The Great Fire by Shirley Hazzard

After the first few chapters, I was about to give myself the exceedingly rare permission to stop reading a book. The exceedingly annoying clipped sentences and cut down prose were not roses trimmed judiciously to showcase their elegance, they were a flower garden randomly hacked apart by a wayward whipper-snipper. I struggled to find meaning in the wreckage, and then somewhere in an hour’s enforced reading while waiting in a doctor’s office, a love story blossomed and then not even the author’s rusty blade could diminish its beauty.

After starting out as close as I’ve ever come to giving up on a book, The Great Fire eventually became one I didn’t want to put down.



The year is 1947. The great fire of the Second World War has convulsed Europe and Asia (the great fire actually mentioned in the book is not the Second World War …). In its wake, Aldred Leith, an acclaimed hero of the conflict, has spent two years in China at work on an account of world-transforming change there. Son of a famed and sexually ruthless novelist (Chandler Bing’s mom?), Leith begins to resist his own self-sufficiency, nurtured by war. Peter Exley, another veteran and an art historian by training, is prosecuting war crimes committed by the Japanese. Both men have narrowly escaped death in battle, and Leith saved Exley’s life. The men have maintained long-distance friendship in a postwar loneliness that haunts them both, and which has swallowed Exley whole. Now in their thirties, with their youth behind them and their world in ruins, both must invent the future and retrieve a private humanity.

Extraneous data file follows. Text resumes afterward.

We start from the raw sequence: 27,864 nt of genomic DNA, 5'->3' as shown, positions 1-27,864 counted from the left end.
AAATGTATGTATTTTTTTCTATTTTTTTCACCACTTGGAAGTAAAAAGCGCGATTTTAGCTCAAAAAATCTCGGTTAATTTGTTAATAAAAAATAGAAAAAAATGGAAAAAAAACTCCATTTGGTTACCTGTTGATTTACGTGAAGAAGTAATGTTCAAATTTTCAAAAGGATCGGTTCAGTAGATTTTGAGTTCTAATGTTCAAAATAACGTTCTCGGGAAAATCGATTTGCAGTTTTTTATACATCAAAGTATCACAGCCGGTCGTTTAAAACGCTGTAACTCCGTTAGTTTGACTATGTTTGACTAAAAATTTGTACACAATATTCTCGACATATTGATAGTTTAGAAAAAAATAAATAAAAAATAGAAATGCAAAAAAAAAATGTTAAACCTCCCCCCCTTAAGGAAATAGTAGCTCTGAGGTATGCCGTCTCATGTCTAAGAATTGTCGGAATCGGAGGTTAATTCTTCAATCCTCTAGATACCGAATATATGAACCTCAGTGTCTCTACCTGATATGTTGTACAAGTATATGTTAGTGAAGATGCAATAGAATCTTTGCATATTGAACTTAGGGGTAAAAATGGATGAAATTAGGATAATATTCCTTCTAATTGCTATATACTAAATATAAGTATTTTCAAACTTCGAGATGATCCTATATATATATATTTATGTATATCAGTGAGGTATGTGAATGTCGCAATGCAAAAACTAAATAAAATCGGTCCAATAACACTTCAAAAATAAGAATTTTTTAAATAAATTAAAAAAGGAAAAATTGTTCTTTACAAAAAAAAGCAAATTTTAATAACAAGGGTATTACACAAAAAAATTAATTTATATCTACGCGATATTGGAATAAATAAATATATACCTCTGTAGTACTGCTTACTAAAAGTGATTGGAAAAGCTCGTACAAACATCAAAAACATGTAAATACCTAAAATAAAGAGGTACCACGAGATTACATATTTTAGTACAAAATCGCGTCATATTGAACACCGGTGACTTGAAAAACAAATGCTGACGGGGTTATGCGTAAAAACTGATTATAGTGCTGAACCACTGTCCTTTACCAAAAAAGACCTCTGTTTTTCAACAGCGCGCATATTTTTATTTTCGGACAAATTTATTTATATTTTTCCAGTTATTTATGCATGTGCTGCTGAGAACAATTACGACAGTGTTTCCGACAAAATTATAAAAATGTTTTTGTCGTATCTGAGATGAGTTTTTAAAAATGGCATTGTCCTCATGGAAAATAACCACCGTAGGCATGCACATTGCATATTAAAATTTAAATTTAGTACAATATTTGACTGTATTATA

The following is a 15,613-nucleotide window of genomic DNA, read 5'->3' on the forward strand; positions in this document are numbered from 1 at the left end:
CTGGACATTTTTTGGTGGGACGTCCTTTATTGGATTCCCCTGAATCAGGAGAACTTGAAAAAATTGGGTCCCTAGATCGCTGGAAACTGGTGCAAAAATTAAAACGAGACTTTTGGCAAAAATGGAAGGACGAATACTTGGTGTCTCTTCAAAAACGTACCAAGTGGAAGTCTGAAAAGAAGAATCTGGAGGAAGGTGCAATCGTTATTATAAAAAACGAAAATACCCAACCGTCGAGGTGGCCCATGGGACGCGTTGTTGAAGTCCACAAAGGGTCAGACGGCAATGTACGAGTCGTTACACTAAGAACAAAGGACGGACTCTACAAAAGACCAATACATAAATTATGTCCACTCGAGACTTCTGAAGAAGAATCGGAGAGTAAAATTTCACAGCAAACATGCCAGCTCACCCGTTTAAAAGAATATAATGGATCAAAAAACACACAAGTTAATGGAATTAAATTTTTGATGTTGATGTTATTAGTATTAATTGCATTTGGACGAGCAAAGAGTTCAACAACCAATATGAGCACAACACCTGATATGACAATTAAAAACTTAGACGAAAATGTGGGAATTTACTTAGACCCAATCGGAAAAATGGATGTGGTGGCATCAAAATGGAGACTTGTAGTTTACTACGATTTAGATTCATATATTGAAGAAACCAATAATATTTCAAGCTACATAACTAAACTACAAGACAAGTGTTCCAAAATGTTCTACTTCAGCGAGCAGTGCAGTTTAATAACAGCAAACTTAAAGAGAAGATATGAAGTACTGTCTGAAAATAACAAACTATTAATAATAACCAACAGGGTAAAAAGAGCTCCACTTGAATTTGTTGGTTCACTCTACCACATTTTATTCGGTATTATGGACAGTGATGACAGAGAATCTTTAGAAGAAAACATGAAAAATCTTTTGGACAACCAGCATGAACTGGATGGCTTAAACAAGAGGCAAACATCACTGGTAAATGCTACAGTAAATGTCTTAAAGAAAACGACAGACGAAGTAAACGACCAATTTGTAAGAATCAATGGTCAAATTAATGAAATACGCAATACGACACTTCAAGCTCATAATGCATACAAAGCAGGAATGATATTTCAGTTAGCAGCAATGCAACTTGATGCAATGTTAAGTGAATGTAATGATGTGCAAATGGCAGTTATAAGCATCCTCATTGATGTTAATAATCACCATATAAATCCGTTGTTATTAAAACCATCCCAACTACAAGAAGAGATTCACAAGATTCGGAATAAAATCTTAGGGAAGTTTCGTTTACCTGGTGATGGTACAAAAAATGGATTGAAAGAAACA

Arriving in Occupied Japan to record the effects of the bomb at Hiroshima (Leith never actually seems to do much work on this), Leith meets Benedict and Helen Driscoll, the Australian son and daughter of a tyrannical medical administrator. Benedict, at twenty, is doomed by a rare degenerative disease. Helen, still younger, is inseparable from her brother. Precocious, brilliant, sensitive, at home in the books they read together, these two have been, in Leith’s words, delivered by literature. The young people capture Leith’s sympathy; indeed, he finds himself struggling with his attraction to this girl whose feelings are as intense as his own (indeed).